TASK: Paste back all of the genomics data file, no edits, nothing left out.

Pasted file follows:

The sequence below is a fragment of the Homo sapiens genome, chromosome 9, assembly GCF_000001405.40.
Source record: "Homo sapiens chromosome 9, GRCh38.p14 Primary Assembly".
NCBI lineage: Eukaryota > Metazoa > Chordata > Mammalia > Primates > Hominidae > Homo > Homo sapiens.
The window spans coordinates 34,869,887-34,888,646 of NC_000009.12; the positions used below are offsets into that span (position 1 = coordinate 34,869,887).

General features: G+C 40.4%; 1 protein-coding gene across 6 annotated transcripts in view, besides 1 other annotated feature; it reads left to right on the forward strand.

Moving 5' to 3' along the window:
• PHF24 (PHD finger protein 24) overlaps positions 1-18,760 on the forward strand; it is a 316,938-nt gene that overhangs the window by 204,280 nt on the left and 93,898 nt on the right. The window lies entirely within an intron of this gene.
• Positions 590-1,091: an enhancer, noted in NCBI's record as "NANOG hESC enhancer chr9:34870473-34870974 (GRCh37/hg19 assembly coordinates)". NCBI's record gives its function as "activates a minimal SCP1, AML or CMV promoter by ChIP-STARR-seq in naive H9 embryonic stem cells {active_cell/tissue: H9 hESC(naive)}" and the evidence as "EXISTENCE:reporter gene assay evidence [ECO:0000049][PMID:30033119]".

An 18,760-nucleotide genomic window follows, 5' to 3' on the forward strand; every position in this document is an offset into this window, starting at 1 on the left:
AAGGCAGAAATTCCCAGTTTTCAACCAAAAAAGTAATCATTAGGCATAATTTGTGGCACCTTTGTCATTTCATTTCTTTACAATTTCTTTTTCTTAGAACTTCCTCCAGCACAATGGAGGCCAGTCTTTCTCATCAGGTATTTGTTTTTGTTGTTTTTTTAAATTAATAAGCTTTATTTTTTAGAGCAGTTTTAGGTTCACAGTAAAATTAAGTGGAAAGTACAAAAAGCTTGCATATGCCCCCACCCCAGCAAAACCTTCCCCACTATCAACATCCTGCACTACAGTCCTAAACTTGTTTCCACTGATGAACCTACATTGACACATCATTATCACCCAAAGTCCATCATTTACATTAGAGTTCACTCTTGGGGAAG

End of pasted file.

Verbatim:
The sequence below is a fragment of the Homo sapiens genome, chromosome 9, assembly GCF_000001405.40.
Source record: "Homo sapiens chromosome 9, GRCh38.p14 Primary Assembly".
NCBI lineage: Eukaryota > Metazoa > Chordata > Mammalia > Primates > Hominidae > Homo > Homo sapiens.
The window spans coordinates 34,869,887-34,888,646 of NC_000009.12; the positions used below are offsets into that span (position 1 = coordinate 34,869,887).

General features: G+C 40.4%; 1 protein-coding gene across 6 annotated transcripts in view, besides 1 other annotated feature; it reads left to right on the forward strand.

Moving 5' to 3' along the window:
• PHF24 (PHD finger protein 24) overlaps positions 1-18,760 on the forward strand; it is a 316,938-nt gene that overhangs the window by 204,280 nt on the left and 93,898 nt on the right. The window lies entirely within an intron of this gene.
• Positions 590-1,091: an enhancer, noted in NCBI's record as "NANOG hESC enhancer chr9:34870473-34870974 (GRCh37/hg19 assembly coordinates)". NCBI's record gives its function as "activates a minimal SCP1, AML or CMV promoter by ChIP-STARR-seq in naive H9 embryonic stem cells {active_cell/tissue: H9 hESC(naive)}" and the evidence as "EXISTENCE:reporter gene assay evidence [ECO:0000049][PMID:30033119]".

An 18,760-nucleotide genomic window follows, 5' to 3' on the forward strand; every position in this document is an offset into this window, starting at 1 on the left:
AAGGCAGAAATTCCCAGTTTTCAACCAAAAAAGTAATCATTAGGCATAATTTGTGGCACCTTTGTCATTTCATTTCTTTACAATTTCTTTTTCTTAGAACTTCCTCCAGCACAATGGAGGCCAGTCTTTCTCATCAGGTATTTGTTTTTGTTGTTTTTTTAAATTAATAAGCTTTATTTTTTAGAGCAGTTTTAGGTTCACAGTAAAATTAAGTGGAAAGTACAAAAAGCTTGCATATGCCCCCACCCCAGCAAAACCTTCCCCACTATCAACATCCTGCACTACAGTCCTAAACTTGTTTCCACTGATGAACCTACATTGACACATCATTATCACCCAAAGTCCATCATTTACATTAGAGTTCACTCTTGGGGAAG